Questions and Answers about Personal Liability Insurance
It’s no secret that we live in a law-suit-happy society. And though our right to a fair trial is one of the hallmarks of American democracy, it has also led to a lawsuit-crazy culture.
In this atmosphere, you’re at near-constant risk for costly lawsuits, many times even when you’ve done nothing wrong. This is especially true if you have substantial wealth, but even those with relatively few assets can find themselves in court.
If you’re sued, your traditional homeowner’s and/or auto insurance will likely offer you some liability coverage, but those policies only protect you up to certain limits before they max out. Given this, you should consider adding an extra layer of protection by investing in personal liability umbrella insurance. Keep in mind, this doesn’t mean everyone should have it — but it should be considered. As I always say, making no decision, is in fact making a decision.
What is umbrella insurance?
Umbrella insurance offers a secondary level of protection against lawsuits above and beyond what’s covered by your homeowners, auto, watercraft, and/or other personal insurance policies. For instance, if someone is injured in your home, they might sue you for their medical bills and lost wages.
Your homeowners insurance will cover you up to a certain dollar amount, but you’re personally liable for anything beyond that limit. This is where umbrella insurance kicks in. Once your underlying insurance maxes out, the umbrella policy will help pay for the resulting damages and legal expenses if you lose the case. If you win, it can help cover your lawyer’s fees.
Who should purchase it?
Umbrella insurance is particularly important for those with a high net worth. But seeing that everyone has the potential to be sued, it’s a good idea even for those without substantial assets.
Indeed, if you’re sued and lose, the judgment against you may exceed the value of your current assets. In such a case, judgements can last for years. To this end, umbrella insurance not only protects your current assets, but your future ones as well.
How much coverage do I need?
Most people will be adequately covered with a $1 million umbrella policy. If you earn more than $100,00 a year or have more than $1 million in assets, you may want to invest in additional coverage.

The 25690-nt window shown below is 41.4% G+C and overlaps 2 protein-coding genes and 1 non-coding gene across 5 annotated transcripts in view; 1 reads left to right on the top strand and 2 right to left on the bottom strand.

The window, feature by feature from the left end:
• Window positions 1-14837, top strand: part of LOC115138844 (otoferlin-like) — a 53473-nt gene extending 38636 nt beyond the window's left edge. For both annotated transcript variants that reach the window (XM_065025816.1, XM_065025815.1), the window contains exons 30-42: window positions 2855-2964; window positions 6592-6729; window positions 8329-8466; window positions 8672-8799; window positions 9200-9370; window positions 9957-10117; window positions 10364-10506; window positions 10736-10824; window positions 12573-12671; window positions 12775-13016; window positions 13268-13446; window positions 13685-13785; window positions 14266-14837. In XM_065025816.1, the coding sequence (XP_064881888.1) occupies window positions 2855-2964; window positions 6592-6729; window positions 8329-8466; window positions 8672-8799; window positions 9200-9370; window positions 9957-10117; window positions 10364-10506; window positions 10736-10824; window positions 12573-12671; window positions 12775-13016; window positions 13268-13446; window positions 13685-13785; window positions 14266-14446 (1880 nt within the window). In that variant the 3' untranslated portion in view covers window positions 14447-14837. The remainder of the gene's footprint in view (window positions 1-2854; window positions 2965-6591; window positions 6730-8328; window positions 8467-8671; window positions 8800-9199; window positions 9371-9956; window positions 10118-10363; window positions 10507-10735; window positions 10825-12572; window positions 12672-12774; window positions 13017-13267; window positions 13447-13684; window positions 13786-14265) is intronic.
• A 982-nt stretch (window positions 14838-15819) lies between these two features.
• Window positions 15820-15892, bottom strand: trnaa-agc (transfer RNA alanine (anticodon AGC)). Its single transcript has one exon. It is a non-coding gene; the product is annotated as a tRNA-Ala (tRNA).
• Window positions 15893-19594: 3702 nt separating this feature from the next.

A good rule of thumb is to buy an umbrella policy with coverage limits that are at least equal to your net worth.
How much does umbrella insurance cost?
Umbrella insurance is fairly inexpensive. You can buy a $1 million umbrella liability policy for between $150 and $300 per year. An additional million in coverage will run you about $100, and roughly $50 for every million beyond that.
Umbrella policies are inexpensive because they only go into effect after your underlying homeowners or auto policy is exhausted. In light of this, most insurers require you to have at least $250,000 in liability on your auto policy and $300,000 on your homeowners before they’ll sell you a $1 million umbrella policy.
How can I purchase umbrella insurance?
You can buy an umbrella policy from the same insurance company you use for your other policies. In fact, some companies require you to purchase all of your policies from them in order to obtain umbrella coverage.
If your current insurance agent offers umbrella coverage, you may qualify for a discount for bundling all of your policies. Of course, you can also purchase a stand-alone umbrella policy, so shop around for the best rates.
This article is a service of Amanda Batsche, Personal Family Lawyer®. We don’t just draft documents; we ensure you make informed and empowered decisions about life and death, for yourself and the people you love. That's why we offer a Family Wealth Planning Session, ™ during which you will get more financially organized than you’ve ever been before, and make all the best choices for the people you love. You can begin by calling our office today to schedule a Family Wealth Planning Session and mention this article to find out how to get this $500 session at no charge.